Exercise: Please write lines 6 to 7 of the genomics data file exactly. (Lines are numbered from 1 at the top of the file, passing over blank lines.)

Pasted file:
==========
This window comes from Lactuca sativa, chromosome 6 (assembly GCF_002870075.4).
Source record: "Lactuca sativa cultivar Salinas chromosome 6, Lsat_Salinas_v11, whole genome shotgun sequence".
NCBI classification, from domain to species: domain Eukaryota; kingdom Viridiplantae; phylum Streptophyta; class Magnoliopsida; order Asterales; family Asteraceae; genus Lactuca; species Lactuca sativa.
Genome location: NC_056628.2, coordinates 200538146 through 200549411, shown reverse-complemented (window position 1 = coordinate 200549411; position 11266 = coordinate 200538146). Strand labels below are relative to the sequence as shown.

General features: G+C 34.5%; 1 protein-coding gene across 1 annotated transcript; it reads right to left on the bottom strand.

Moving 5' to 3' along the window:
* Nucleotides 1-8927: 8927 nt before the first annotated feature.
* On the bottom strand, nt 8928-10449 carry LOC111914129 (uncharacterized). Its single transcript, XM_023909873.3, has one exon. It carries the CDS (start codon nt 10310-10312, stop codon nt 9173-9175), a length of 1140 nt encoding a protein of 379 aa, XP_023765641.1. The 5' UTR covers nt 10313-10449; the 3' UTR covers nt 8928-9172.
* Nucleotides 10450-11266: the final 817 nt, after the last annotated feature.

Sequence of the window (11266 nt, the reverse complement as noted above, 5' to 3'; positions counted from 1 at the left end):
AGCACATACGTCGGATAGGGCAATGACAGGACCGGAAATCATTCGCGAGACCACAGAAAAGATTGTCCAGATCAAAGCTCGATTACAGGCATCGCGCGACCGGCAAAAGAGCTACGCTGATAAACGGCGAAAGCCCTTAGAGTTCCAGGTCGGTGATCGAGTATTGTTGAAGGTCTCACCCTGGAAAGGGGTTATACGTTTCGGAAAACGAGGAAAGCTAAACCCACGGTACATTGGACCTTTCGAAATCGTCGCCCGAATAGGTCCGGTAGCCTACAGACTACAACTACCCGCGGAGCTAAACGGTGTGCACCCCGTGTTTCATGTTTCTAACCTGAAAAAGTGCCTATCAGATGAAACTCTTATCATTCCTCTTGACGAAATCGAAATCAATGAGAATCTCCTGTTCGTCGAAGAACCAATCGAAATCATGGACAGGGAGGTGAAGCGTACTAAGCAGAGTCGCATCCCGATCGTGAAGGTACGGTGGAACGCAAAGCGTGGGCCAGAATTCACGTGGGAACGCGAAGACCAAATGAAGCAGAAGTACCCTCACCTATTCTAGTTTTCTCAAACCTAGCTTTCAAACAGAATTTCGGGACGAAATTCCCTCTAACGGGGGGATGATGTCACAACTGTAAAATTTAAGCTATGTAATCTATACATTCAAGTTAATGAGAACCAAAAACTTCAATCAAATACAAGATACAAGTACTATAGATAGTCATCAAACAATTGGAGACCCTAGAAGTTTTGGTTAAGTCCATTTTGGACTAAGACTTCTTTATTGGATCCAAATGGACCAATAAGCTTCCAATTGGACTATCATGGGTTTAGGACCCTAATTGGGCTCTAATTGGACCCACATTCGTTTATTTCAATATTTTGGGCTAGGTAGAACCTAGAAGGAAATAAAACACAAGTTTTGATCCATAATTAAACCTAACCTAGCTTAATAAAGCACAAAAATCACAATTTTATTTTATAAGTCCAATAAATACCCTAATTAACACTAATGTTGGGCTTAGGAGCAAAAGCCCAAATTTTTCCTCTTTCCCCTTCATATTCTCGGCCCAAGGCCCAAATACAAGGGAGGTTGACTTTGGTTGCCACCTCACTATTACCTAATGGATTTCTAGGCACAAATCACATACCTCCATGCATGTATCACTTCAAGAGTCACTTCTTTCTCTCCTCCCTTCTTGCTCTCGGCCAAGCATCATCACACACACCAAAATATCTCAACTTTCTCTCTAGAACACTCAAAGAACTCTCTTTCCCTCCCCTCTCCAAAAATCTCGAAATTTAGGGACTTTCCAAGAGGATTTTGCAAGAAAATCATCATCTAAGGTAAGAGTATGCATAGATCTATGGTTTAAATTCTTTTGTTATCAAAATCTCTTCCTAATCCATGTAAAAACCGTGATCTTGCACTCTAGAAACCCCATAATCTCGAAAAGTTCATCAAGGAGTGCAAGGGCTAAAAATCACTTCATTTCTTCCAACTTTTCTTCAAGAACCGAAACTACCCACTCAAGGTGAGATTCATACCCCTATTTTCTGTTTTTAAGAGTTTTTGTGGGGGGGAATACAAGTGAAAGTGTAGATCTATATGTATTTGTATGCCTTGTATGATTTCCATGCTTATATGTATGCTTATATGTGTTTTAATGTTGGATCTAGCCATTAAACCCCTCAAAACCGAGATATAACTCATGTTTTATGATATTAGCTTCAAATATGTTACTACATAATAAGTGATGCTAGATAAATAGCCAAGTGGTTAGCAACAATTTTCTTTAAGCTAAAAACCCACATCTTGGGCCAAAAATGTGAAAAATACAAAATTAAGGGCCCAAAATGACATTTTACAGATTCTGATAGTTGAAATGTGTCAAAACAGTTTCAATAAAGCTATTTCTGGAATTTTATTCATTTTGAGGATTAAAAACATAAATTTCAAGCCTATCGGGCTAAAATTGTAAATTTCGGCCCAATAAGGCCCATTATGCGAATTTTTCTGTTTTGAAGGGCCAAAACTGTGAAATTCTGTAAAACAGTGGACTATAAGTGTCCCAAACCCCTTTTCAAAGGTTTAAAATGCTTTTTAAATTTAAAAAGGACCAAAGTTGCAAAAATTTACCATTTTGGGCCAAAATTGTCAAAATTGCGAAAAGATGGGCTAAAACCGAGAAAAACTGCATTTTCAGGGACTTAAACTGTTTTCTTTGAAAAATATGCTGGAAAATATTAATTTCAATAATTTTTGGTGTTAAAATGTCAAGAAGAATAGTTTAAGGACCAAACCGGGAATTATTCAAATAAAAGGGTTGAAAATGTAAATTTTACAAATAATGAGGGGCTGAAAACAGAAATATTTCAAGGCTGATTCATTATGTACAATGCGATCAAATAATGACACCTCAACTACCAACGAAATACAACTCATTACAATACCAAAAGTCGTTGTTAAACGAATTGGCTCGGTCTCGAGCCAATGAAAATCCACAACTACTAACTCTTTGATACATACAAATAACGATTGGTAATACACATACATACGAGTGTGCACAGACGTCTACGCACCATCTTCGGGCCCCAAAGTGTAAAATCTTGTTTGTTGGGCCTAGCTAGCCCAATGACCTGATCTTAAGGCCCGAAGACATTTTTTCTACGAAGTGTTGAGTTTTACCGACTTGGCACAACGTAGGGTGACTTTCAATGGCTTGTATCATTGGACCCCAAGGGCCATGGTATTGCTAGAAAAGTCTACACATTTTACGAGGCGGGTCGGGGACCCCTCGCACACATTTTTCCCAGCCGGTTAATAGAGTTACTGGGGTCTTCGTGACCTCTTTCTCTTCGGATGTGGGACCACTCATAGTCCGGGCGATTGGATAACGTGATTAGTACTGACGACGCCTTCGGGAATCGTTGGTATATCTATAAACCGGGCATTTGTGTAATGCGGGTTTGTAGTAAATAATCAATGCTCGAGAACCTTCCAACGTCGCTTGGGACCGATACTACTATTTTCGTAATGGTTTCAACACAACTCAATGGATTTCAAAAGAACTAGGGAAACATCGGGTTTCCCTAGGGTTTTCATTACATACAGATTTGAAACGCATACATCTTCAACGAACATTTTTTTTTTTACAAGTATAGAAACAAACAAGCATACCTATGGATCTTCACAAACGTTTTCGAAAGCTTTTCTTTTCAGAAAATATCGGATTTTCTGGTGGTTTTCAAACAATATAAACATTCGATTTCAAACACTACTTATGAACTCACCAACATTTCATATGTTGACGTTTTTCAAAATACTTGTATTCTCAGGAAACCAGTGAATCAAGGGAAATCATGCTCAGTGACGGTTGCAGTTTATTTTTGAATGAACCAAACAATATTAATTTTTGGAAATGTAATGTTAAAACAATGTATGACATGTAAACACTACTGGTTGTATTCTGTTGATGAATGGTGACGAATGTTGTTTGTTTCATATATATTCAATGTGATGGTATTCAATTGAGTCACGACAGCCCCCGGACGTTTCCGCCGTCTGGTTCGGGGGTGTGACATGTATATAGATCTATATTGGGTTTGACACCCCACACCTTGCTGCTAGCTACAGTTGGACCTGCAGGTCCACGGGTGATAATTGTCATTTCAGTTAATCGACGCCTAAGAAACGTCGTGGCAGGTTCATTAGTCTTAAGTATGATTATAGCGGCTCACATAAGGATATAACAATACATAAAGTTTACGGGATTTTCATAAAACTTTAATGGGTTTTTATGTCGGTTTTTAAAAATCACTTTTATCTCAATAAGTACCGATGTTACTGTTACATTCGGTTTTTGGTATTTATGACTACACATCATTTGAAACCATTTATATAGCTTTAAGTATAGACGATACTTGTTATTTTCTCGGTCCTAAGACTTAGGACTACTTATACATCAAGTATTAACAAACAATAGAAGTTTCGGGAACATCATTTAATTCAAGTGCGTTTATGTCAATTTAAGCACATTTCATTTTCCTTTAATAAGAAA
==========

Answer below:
Moving 5' to 3' along the window:
* Nucleotides 1-8927: 8927 nt before the first annotated feature.